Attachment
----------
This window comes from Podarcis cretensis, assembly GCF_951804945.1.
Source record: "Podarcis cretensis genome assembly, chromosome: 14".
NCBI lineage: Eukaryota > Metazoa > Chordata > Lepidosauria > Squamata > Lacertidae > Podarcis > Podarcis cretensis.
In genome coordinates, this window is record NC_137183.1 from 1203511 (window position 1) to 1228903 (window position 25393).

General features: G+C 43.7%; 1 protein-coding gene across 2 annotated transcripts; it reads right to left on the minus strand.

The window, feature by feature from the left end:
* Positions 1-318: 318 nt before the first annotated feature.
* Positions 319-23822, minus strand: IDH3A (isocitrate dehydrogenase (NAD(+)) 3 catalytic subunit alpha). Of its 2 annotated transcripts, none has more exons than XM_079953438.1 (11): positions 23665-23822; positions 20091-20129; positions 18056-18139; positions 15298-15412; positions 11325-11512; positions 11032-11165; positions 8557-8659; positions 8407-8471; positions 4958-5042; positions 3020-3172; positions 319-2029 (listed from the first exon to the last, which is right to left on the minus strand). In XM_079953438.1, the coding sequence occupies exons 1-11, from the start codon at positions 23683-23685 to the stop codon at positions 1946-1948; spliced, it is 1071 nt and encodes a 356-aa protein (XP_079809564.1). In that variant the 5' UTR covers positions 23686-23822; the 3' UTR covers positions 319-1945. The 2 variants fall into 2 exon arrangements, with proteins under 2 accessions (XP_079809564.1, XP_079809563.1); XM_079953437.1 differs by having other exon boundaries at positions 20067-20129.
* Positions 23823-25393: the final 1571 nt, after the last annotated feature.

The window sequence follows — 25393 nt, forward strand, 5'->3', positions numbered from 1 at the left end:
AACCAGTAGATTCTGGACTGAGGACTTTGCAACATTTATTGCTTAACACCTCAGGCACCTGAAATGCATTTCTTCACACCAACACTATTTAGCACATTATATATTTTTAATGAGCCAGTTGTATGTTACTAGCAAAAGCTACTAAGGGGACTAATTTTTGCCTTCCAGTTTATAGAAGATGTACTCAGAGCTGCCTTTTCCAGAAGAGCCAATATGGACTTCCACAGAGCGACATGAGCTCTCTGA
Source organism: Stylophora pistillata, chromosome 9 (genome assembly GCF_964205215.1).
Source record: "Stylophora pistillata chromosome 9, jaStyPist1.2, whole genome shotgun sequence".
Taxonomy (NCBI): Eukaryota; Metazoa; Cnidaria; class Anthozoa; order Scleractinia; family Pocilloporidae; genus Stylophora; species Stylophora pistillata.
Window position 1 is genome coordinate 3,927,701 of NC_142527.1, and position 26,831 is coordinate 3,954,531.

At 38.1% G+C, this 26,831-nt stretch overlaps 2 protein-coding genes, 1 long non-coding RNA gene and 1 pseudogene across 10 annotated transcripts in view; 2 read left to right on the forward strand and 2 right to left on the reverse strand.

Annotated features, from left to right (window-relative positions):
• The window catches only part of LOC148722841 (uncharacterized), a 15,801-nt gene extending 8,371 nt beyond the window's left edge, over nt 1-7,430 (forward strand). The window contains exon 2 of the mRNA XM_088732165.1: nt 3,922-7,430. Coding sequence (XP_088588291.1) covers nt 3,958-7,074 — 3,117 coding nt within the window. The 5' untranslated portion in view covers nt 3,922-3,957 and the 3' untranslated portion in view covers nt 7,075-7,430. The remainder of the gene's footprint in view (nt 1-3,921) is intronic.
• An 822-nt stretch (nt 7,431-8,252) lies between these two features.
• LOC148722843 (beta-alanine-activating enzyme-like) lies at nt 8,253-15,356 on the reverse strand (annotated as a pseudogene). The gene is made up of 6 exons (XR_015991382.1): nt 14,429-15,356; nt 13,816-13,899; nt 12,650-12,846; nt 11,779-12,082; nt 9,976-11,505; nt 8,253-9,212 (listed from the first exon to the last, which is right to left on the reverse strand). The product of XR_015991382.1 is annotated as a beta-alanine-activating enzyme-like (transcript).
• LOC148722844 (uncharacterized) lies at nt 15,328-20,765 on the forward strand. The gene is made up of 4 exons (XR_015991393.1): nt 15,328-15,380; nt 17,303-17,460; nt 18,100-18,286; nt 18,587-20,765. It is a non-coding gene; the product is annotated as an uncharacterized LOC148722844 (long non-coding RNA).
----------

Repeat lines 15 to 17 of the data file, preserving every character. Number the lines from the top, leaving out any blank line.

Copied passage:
Window position 1 is genome coordinate 3,927,701 of NC_142527.1, and position 26,831 is coordinate 3,954,531.

At 38.1% G+C, this 26,831-nt stretch overlaps 2 protein-coding genes, 1 long non-coding RNA gene and 1 pseudogene across 10 annotated transcripts in view; 2 read left to right on the forward strand and 2 right to left on the reverse strand.

Annotated features, from left to right (window-relative positions):